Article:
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The Future of Public Space :
Space rocks

What's a space stone worth to you...

We expand here the discussion of the subject of space rocks and how they might provide a product for a sustainable space business.

News & Articles of Interest

Collecting Space Rocks

A few grams of moon dust reportedly were sold for $42,000 at an auction in the US in 1993. Later a carat of moon rock returned by an unmanned Soviet lunar mission in the 1970s sold for $442,000.

An auction of Space Memoribilia at Christies on Sept. 18, 1999 included a nametag from Jim Irwin's spacesuit that he wore on the Moon during Apollo 15. The tag was impregnated with a small amount of moondust. It was bought for $310,500.

Alan Bean has long put minute samples of the dust embedded in his spacesuit name tag, one of the few items he was allowed to keep for himself from the trip, in the paint in his artworks.

Serendipitous Dust

Florian Noller, who runs the SpaceFlori collectors web site, attended a space memoribilia auction in Los Angeles in October 2000 and happened to purchase a small bag used on the Apollo 15 lunar module.

He later noticed that the bag had several "dirt" stains. Upon closer examination and analysis the dirt turned out to be composed of lunar dust. The bag had apparently been used to carry lunar rock samples and some dust was left behind.

While it is illegal to obtain and sell the Apollo lunar rocks, the Irwin and Bean precedents have indicated that such "accidental" dust samples will not be confiscated.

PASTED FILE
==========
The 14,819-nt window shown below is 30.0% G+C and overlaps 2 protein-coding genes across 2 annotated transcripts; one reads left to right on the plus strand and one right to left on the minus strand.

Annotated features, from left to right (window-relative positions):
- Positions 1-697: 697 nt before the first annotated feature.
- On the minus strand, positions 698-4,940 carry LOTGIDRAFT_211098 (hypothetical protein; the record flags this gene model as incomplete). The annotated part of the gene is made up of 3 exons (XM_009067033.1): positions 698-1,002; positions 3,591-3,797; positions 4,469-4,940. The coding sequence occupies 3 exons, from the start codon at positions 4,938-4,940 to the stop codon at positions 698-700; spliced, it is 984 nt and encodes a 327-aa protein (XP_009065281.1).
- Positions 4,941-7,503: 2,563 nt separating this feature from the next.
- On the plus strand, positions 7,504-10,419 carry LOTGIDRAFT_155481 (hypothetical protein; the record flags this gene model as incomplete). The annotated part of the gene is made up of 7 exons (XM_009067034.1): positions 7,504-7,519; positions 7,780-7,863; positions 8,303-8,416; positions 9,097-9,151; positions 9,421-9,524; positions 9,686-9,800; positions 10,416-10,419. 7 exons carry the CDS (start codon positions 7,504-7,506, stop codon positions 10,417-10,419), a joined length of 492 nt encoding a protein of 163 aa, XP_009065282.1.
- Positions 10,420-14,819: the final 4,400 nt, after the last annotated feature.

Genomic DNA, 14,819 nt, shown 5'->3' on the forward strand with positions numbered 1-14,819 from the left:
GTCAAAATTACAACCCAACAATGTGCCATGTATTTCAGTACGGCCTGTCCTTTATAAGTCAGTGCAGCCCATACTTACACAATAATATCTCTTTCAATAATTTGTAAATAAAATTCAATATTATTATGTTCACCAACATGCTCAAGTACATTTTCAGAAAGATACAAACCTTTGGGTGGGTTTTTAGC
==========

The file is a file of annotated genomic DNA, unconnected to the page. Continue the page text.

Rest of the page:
Spaceflori offered small patches of the bag, which was bought for $2300, mounted on framed plaques at prices ranging from $995 to $2495.

In December 2001, Spaceflori began selling small swatches of moondust from Apollo 11.

Clearly, there is a market for samples of the Moon, Mars and other heavenly bodies.

Questions: How big is the market? Could the payoff from this alone be big enough to pay for the trip with some profit leftover? How to authenticate the samples?

The answer to the last question is the easiest. Composition and isotopic analysis can clearly tell Moon and Mars rocks apart from earth rocks and from each other as well. The famous Mars meteorites, that may contain traces of early Mars bacteria, were identified this way. Similarly, meteorites from the Moon were also identified this way and later confirmed by the Apollo samples.


Lunar Dust WristWatch
In November 2008 the high end wrist watch company Romain Jerome offered a wristwatch with lunar dust embedded in it. The Moon Dust-DNA watch includes:

  • A lunar dial based on a mineral deposit including Moon dust
  • A 46 mm steel and titanium case incorporating steel from the Apollo XI space shuttle
  • Rusted steel paws including fragments of the Soyuz spacecraft
  • And a strap composed of fibres from a spacesuit worn during the ISS mission*.

More info:

The Meteorite Model

A possible answer to the marketing questions can be found in the business of meteorites.